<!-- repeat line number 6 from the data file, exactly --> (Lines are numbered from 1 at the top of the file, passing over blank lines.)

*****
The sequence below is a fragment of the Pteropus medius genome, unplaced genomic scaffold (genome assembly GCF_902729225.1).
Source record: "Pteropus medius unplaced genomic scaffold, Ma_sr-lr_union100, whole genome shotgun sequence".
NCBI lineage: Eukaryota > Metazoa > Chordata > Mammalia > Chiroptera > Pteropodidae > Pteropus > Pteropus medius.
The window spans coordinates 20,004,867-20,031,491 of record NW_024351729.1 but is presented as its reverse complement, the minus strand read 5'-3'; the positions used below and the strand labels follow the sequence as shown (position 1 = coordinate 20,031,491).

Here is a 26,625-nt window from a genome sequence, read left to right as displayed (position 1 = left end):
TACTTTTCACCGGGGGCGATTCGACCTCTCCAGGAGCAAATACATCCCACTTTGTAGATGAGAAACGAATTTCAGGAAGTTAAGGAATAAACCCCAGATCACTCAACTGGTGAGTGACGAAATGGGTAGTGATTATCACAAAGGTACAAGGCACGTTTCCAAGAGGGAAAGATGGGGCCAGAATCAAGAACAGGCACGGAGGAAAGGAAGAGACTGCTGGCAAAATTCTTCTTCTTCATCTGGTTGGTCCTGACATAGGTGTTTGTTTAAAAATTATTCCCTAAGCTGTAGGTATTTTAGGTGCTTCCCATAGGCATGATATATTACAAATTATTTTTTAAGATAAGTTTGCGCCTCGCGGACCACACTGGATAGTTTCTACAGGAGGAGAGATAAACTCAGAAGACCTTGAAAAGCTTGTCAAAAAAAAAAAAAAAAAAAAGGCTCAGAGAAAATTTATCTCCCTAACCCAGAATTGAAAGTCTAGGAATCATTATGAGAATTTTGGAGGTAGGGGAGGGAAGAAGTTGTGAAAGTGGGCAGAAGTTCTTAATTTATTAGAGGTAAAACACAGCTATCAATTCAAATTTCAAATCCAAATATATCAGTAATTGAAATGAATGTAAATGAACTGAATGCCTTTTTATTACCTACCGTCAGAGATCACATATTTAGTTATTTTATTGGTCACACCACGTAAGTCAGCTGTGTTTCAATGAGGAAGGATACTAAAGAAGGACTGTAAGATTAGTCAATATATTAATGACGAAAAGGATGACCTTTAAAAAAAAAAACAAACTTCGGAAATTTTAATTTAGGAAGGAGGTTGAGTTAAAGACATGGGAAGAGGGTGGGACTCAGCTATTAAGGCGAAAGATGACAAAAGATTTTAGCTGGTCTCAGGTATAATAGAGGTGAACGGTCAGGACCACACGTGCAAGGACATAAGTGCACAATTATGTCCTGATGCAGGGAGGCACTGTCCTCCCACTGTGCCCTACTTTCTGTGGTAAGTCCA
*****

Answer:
TACTTTTCACCGGGGGCGATTCGACCTCTCCAGGAGCAAATACATCCCACTTTGTAGATGAGAAACGAATTTCAGGAAGTTAAGGAATAAACCCCAGATCACTCAACTGGTGAGTGACGAAATGGGTAGTGATTATCACAAAGGTACAAGGCACGTTTCCAAGAGGGAAAGATGGGGCCAGAATCAAGAACAGGCACGGAGGAAAGGAAGAGACTGCTGGCAAAATTCTTCTTCTTCATCTGGTTGGTCCTGACATAGGTGTTTGTTTAAAAATTATTCCCTAAGCTGTAGGTATTTTAGGTGCTTCCCATAGGCATGATATATTACAAATTATTTTTTAAGATAAGTTTGCGCCTCGCGGACCACACTGGATAGTTTCTACAGGAGGAGAGATAAACTCAGAAGACCTTGAAAAGCTTGTCAAAAAAAAAAAAAAAAAAAAGGCTCAGAGAAAATTTATCTCCCTAACCCAGAATTGAAAGTCTAGGAATCATTATGAGAATTTTGGAGGTAGGGGAGGGAAGAAGTTGTGAAAGTGGGCAGAAGTTCTTAATTTATTAGAGGTAAAACACAGCTATCAATTCAAATTTCAAATCCAAATATATCAGTAATTGAAATGAATGTAAATGAACTGAATGCCTTTTTATTACCTACCGTCAGAGATCACATATTTAGTTATTTTATTGGTCACACCACGTAAGTCAGCTGTGTTTCAATGAGGAAGGATACTAAAGAAGGACTGTAAGATTAGTCAATATATTAATGACGAAAAGGATGACCTTTAAAAAAAAAAACAAACTTCGGAAATTTTAATTTAGGAAGGAGGTTGAGTTAAAGACATGGGAAGAGGGTGGGACTCAGCTATTAAGGCGAAAGATGACAAAAGATTTTAGCTGGTCTCAGGTATAATAGAGGTGAACGGTCAGGACCACACGTGCAAGGACATAAGTGCACAATTATGTCCTGATGCAGGGAGGCACTGTCCTCCCACTGTGCCCTACTTTCTGTGGTAAGTCCA